- Investigate the alleged breaches;
- launch prosecutions if considered warranted; and
- provide reasons to the applicant where not prosecuting.
WorkSafe is required to complete these actions within nine months of receiving the application.
- Where prosecutions do not occur, the applicant can then write to WorkSafe to require WorkSafe to refer the matters to the Director of Public Prosecutions.
SEA submitted to WorkSafe that 27 Victorian government individuals and entities should be prosecuted. WorkSafe’s statutory obligation was then to investigate.
After the Final Coate Report was released (December 2020) SEA undertook a detailed analysis of the report from an OHS perspective. The analysis confirmed SEA’s earlier assessment and added a deeper level of understanding, as the Coate Report had described in exacting detail government managerial behaviours/failings. From this, SEA produced a report ‘The Case for the Prosecution’. On the SEA analysis of the Coate Report the evidence was overwhelming that the individuals and entities we named warranted investigation with a view to potential prosecution. It was for the courts to decide guilt or otherwise.
After SEA’s 131 application, WorkSafe failed to fulfill its statutory obligation to report to SEA within the required nine months. But, three months late, on 29 September 2021, WorkSafe announced that it was prosecuting the Victorian Department of Health but only that one Department. Over the next four months (to January 2022) SEA repeatedly corresponded with WorkSafe asking WorkSafe to confirm whether or not WorkSafe had investigated (as required) the other 26 individuals and entities that SEA had named. WorkSafe consistently refused to answer that question.
On 14 February 2022, SEA made application to the Victorian Supreme Court for an order (writ of mandamus) to require WorkSafe to fulfill its statutory obligations—that is, to investigate the remaining 26 named individuals and entities if investigations had not occurred.
Comment: The mandamus application would never have been necessary if WorkSafe had replied to SEA’s repeated requests for an answer on the 26 individuals and entities. Due to WorkSafe’s refusal to answer, SEA was forced to conclude that WorkSafe had not conducted the required investigations. Hence SEA felt compelled to make the mandamus application to require WorkSafe to comply.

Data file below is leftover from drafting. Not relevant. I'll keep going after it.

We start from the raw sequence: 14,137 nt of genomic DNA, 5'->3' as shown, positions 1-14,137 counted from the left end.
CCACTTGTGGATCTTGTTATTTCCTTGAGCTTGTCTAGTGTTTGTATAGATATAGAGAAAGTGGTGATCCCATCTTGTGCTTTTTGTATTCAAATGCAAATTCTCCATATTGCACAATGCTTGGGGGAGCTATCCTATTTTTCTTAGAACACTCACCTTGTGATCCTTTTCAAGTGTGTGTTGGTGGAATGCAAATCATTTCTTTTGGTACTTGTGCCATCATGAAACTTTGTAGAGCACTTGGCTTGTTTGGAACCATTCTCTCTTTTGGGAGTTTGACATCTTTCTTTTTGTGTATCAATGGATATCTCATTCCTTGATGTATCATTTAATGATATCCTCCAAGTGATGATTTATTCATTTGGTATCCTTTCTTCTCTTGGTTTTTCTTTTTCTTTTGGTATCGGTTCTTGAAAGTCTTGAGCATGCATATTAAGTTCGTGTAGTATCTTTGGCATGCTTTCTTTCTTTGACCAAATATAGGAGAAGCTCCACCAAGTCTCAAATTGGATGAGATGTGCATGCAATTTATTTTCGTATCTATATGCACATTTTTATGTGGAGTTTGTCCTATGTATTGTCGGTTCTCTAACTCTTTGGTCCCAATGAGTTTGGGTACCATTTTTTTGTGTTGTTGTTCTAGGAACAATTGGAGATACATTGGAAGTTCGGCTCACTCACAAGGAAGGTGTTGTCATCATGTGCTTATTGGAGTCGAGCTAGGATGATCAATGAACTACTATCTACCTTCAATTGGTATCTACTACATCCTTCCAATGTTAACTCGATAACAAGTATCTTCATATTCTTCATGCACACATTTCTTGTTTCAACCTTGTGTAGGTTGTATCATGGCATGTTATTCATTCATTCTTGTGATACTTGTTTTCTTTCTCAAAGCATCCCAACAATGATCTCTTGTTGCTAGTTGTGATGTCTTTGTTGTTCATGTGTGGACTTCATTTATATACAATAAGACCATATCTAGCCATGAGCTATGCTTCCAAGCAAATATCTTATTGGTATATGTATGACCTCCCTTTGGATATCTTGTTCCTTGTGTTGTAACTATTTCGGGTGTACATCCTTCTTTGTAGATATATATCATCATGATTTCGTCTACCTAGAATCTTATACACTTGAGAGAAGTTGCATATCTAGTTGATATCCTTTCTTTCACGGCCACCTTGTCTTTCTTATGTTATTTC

The court consideration was conducted over an 11-month period in 2022 involving three court hearings.
- Through the first phase and first hearing, WorkSafe argued that the definition of the word ‘matter’ in section 131 of the Act enabled WorkSafe to decide for itself what it would investigate and in this case said the word ‘matter’ meant the Hotel Quarantine Program.
- SEA submitted that the word ‘matter’ in the Act meant the 27 individuals and entities that SEA had named.
- This issue was never formally resolved by the court.
Phases two and three:
- At the hearing of 5 August 2022 His Honour raised the issue of whether SEA had lodged its mandamus application within 60 days as required under the Victorian Supreme Court rules.
- The question then to be answered was ‘from when did the 60 days start?’
- This could only be answered by picking a date from which it could be said that WorkSafe had not fulfilled its statutory obligations to investigate.
- SEA argued that because WorkSafe refused to answer the question as to whether it had investigated the 26 individuals and entities not being prosecuted, that the date for the ‘clock to start ticking’ was 10 January 2022 when WorkSafe closed correspondence and informed SEA to ‘seek independent legal advice’.
The Ruling overview
On 2 December 2022, the court ruling was handed down. The ruling declared that the date for the start of the ‘clock’ was 29 September 2021—that is, when WorkSafe announced that it was prosecuting the Department of Health. Because SEA submitted its application on 14 February 2022, the Court declared that SEA had not made its application within the required 60 days and therefore the application was dismissed.
On 21 December 2022 the court issued a final ruling on costs.
WorkSafe did investigate?
The ruling concludes by stating
- “ The objective evidence points strongly to the conclusion that VWA did conduct an investigation sufficient to discharge its statutory duty under s 131(2A)”. (Para 130)
SEA asks the question. If this is so,